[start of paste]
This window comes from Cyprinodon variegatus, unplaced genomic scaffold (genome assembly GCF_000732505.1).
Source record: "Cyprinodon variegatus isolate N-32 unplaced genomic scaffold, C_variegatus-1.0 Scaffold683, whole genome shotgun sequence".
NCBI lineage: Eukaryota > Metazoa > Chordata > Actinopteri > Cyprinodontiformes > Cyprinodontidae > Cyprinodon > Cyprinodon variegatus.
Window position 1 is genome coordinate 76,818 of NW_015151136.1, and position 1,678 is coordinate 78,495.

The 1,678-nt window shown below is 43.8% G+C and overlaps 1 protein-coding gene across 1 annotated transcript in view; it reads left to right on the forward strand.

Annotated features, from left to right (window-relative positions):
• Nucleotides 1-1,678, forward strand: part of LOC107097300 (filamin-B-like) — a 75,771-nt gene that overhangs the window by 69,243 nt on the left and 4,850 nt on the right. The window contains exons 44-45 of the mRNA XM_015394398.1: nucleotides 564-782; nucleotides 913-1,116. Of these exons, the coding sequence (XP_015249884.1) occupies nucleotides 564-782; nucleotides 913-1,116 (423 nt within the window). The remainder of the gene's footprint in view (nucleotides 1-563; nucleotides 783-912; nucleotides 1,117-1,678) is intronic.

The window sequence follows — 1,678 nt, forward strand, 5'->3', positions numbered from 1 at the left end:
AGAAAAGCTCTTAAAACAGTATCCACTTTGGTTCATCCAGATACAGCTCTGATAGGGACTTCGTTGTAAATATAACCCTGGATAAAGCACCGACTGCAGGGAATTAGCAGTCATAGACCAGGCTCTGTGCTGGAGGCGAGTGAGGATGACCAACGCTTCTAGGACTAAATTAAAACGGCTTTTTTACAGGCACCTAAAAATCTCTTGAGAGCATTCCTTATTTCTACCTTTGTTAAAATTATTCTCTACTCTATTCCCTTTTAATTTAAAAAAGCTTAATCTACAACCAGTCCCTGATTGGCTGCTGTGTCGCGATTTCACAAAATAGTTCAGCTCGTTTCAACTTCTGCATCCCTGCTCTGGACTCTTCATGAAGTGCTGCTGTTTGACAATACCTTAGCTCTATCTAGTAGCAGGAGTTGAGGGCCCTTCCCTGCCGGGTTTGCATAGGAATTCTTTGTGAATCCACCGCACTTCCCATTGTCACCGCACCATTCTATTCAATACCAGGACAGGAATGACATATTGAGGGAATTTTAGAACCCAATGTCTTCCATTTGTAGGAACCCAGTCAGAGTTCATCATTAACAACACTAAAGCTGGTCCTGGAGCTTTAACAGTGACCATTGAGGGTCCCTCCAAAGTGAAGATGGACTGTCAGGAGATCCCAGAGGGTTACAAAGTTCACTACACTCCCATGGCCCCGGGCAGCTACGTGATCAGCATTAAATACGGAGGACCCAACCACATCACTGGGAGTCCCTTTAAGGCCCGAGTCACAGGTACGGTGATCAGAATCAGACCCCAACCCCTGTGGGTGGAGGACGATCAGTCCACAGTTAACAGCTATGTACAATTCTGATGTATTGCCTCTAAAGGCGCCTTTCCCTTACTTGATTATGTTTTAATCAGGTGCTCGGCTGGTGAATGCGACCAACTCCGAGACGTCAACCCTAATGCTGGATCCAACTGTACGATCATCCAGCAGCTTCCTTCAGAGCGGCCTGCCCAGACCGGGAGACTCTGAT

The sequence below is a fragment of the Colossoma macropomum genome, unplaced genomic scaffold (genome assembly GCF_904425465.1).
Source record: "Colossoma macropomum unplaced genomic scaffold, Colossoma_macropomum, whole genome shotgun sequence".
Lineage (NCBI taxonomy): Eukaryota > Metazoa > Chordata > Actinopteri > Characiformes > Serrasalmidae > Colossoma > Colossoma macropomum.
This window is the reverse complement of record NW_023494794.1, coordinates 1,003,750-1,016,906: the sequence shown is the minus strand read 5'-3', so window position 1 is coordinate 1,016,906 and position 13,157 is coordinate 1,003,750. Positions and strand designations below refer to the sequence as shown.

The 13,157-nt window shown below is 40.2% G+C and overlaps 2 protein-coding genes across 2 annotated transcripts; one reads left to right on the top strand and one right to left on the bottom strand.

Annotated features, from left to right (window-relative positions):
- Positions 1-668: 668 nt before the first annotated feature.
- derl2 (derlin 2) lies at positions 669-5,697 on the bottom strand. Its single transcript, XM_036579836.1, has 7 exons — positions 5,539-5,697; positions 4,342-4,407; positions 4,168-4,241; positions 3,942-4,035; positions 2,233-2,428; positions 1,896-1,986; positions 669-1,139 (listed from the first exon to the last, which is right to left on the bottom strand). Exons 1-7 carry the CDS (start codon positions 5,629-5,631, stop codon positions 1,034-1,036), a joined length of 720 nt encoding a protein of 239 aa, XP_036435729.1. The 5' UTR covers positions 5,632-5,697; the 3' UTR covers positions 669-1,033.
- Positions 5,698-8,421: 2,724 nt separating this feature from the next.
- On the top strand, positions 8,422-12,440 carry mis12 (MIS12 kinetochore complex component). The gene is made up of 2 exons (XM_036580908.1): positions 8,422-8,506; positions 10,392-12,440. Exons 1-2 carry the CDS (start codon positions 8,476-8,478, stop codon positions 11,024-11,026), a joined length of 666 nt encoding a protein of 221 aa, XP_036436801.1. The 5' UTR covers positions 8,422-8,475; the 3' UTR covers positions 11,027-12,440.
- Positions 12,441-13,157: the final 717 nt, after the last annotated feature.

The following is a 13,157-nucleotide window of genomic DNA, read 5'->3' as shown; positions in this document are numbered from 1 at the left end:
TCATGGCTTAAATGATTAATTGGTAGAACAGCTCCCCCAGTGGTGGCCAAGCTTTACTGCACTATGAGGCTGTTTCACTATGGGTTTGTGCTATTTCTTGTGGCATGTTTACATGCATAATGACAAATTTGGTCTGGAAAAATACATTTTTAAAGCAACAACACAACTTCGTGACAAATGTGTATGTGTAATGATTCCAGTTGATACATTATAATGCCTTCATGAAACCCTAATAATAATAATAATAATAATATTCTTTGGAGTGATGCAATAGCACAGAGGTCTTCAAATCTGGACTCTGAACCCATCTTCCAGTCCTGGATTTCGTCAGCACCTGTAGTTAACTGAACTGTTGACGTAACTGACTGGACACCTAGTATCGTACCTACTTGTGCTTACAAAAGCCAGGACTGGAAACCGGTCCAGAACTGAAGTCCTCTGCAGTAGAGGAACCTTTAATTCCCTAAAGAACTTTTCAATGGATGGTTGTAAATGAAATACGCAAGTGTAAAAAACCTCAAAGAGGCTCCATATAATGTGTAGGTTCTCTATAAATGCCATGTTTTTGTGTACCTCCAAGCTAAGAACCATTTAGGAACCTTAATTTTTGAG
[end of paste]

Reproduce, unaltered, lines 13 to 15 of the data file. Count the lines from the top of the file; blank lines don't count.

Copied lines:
This window is the reverse complement of record NW_023494794.1, coordinates 1,003,750-1,016,906: the sequence shown is the minus strand read 5'-3', so window position 1 is coordinate 1,016,906 and position 13,157 is coordinate 1,003,750. Positions and strand designations below refer to the sequence as shown.

The 13,157-nt window shown below is 40.2% G+C and overlaps 2 protein-coding genes across 2 annotated transcripts; one reads left to right on the top strand and one right to left on the bottom strand.

Annotated features, from left to right (window-relative positions):